8 Business Lessons from a 9-Year-Old Entrepreneur

Based in Michigan, Zollipops has received shelf space and exposure for its “cavity-prevention lollipops” at big name brands such as Whole Foods Markets in California, as well as those of office superstores OfficeMax and Office Depot.

There’s no doubt that “Generation Z,” which comprises today’s preteens and young teenagers, has gotten the entrepreneurial bug. The Wall Street Journal recently mentioned, for example, that more toy companies, including Mattel’s American Girl line, are “rolling out new products designed for young girls that tap into an influential marketing concept: the aspirational allure of an entrepreneur.”

“Be enthusiastic about your product; wow the media; nurture early; write your ideas down; solve a problem or create a need; question the norm; and plan your expansion opportunities.”

Along with her father, Tom Morse, a former consultant to Deloitte for CPG clients, Alina came up with the concept of a lollipop that is based on non-sugar sweeteners and actually cleans kids’ teeth, sort of like toothpaste. They sold $70,000 in Zollipops last year, and that was before the Whole Foods deal.

Here are eight basic but timeless insights on doing business derived from this bright, precocious—and successful—young entrepreneur. There’s also advice for other families who want to launch kids into their own businesses.

1. Be enthusiastic about your product or company. Alina Morse lights up the phone, if that were possible, during an interview, and it’s clear that her winning personality is one of Zollipops’ best assets. She’s even taking time off from school to go to candy-industry and retailing trade shows.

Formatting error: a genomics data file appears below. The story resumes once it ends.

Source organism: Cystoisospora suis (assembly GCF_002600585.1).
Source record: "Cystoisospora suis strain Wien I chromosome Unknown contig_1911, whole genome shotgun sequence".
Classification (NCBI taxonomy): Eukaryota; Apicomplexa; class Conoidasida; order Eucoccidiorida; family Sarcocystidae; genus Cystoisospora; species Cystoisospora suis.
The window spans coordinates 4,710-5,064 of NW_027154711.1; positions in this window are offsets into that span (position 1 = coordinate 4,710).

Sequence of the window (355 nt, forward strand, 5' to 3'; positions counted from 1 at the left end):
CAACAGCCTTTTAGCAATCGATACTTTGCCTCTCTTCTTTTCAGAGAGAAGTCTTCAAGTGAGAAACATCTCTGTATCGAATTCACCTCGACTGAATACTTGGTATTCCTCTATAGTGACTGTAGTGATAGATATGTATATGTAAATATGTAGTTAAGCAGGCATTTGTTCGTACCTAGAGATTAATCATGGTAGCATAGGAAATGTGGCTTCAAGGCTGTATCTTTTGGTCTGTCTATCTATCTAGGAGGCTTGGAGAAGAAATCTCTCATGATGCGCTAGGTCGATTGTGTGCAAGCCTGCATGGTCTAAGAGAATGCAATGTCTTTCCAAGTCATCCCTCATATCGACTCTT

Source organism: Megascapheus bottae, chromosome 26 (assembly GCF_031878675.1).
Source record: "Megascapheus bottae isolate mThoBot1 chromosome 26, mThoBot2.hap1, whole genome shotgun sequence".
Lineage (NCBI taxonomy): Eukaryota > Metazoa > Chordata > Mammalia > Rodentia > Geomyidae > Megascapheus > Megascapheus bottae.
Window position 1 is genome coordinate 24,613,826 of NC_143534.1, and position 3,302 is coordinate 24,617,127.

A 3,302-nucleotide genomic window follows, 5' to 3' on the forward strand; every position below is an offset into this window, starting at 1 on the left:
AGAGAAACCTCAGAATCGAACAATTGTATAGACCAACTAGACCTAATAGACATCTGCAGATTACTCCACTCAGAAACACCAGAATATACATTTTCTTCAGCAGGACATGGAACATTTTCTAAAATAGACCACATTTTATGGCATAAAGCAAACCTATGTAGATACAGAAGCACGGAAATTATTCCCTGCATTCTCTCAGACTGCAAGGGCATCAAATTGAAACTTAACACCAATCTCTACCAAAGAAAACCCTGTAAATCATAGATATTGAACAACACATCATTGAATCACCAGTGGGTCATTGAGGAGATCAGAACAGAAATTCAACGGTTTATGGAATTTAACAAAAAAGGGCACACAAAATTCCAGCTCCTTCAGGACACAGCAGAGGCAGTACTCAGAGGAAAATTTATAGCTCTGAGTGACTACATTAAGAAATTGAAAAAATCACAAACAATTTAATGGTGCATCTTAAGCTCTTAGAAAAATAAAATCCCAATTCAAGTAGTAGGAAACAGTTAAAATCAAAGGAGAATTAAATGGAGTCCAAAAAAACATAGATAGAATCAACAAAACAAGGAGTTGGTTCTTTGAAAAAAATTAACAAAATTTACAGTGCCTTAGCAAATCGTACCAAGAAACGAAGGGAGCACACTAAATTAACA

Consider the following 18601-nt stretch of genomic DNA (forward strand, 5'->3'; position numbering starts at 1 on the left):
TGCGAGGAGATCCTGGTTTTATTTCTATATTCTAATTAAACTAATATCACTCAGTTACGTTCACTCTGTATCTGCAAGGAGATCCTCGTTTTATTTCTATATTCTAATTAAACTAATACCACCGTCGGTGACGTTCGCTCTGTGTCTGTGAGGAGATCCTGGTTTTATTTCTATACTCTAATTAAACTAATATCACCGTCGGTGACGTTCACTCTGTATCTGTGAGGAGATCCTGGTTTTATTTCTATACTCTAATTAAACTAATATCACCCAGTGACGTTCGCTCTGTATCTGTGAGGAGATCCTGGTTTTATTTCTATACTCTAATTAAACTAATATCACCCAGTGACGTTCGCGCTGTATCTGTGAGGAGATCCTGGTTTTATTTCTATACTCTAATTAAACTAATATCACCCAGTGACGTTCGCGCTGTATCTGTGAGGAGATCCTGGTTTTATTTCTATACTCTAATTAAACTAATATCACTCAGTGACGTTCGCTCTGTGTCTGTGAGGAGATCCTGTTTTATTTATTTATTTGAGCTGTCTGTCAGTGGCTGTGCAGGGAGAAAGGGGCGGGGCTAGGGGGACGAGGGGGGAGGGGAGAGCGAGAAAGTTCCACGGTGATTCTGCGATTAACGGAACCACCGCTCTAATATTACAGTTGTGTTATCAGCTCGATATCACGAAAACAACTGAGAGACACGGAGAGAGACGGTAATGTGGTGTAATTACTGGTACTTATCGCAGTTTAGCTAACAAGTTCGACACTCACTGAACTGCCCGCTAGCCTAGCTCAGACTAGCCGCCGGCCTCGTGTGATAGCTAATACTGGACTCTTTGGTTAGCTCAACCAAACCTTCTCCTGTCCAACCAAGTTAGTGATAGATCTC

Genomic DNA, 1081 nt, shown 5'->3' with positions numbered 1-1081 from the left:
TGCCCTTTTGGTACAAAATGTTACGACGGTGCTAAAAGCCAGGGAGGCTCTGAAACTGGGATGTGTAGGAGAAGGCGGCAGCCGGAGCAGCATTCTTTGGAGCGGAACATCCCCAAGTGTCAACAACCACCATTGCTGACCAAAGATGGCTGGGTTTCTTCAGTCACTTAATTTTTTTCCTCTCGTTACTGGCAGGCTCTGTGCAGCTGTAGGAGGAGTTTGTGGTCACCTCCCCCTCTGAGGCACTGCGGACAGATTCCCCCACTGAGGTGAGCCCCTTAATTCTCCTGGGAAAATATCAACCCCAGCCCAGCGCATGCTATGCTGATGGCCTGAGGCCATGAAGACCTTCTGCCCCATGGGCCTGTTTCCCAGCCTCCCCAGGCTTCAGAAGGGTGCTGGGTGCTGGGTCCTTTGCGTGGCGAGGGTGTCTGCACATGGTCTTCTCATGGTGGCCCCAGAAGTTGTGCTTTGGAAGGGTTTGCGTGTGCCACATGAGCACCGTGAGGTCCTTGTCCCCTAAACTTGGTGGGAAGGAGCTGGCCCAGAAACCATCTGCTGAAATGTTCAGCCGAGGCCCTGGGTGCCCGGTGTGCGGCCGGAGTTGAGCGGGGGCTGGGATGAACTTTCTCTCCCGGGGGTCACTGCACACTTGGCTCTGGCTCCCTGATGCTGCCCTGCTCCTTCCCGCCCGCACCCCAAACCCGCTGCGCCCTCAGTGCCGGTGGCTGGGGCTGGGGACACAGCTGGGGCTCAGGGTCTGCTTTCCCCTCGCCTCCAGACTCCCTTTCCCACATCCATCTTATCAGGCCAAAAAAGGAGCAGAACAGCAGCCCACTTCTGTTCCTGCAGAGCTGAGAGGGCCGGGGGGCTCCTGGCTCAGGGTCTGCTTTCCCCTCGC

And on an appearance on Good Morning, America with George Stephanopoulos, during the network’s kids’ version of its popular Shark Tank franchise, Alina wowed the TV audience with her pitch for Zollipops. “You’ll enjoy every last lick,” she enthused, “and have a clean mouth and a healthy smile for years to come.”

2. Have a strategy for wowing the media. Especially in this era of viral and digital marketing, it’s crucial for a new company to get a foothold in the news and entertainment media. In addition to her ABC gig, Alina also has been featured in The Detroit News and in Intuit’s branded content on its QuickBooks site. Each media mention, of course, builds on the others.

3. Start the nurture process early. Tom Morse read Rich Dad, Poor Dad to Alina as a “bedtime story” beginning when she was three years old. “We’d talk about the three different ways you can make money,” he said. “So she applies those principles to things in a much purer way than most people do. Having a foundation of looking for entrepreneurial opportunities comes naturally to her.”

4. Write down or verbally record every idea, no matter how small for potential customers, new products, and new businesses. Alina puts all her ideas in a binder.

5. Solve a problem or create a need. As has been too often the case lately, Zollipops filled a marketplace opportunity that had been lost on the big CPG companies and even other startups.

6. Question the norm. Alina’s idea for Zollipops stemmed from their visit to a bank. The teller gave her a typical lollipop, but at the same time told her it wouldn’t be good for her teeth because of the sugar. Then Alina asked her dad, “Why couldn’t we make a sucker that would be good for kids’ teeth?” Zollipops was born.

7. Plan your expansion opportunities. One of Zollipops’ biggest boosts came when Tom and Alina thought about where they run into lollipops besides the grocery store. The answer: in the offices and waiting rooms of thousands of doctors, daycare centers and other small businesses across the country. Then they thought: Where would those people buy lollipops? The answer forged their relationship with OfficeMax and Office Depot.

8. Think globally. This is where it comes in handy to have a business consultant as a father. Tom Morse believes that his daughter’s invention could have global potential. But to do so, he says, Zollipops prices have to come down to mainstream-market levels. So he’s working with the company’s contract manufacturer to scale up production and cut costs.

Hopefully, these suggestions will shift your thoughts away from the day-to-day and remind you to think outside the box. The next new invention could be yours.

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Dale Buss
Dale Buss is a long-time contributor to Chief Executive, Forbes, The Wall Street Journal and other top-flight business publications. He lives in Michigan.

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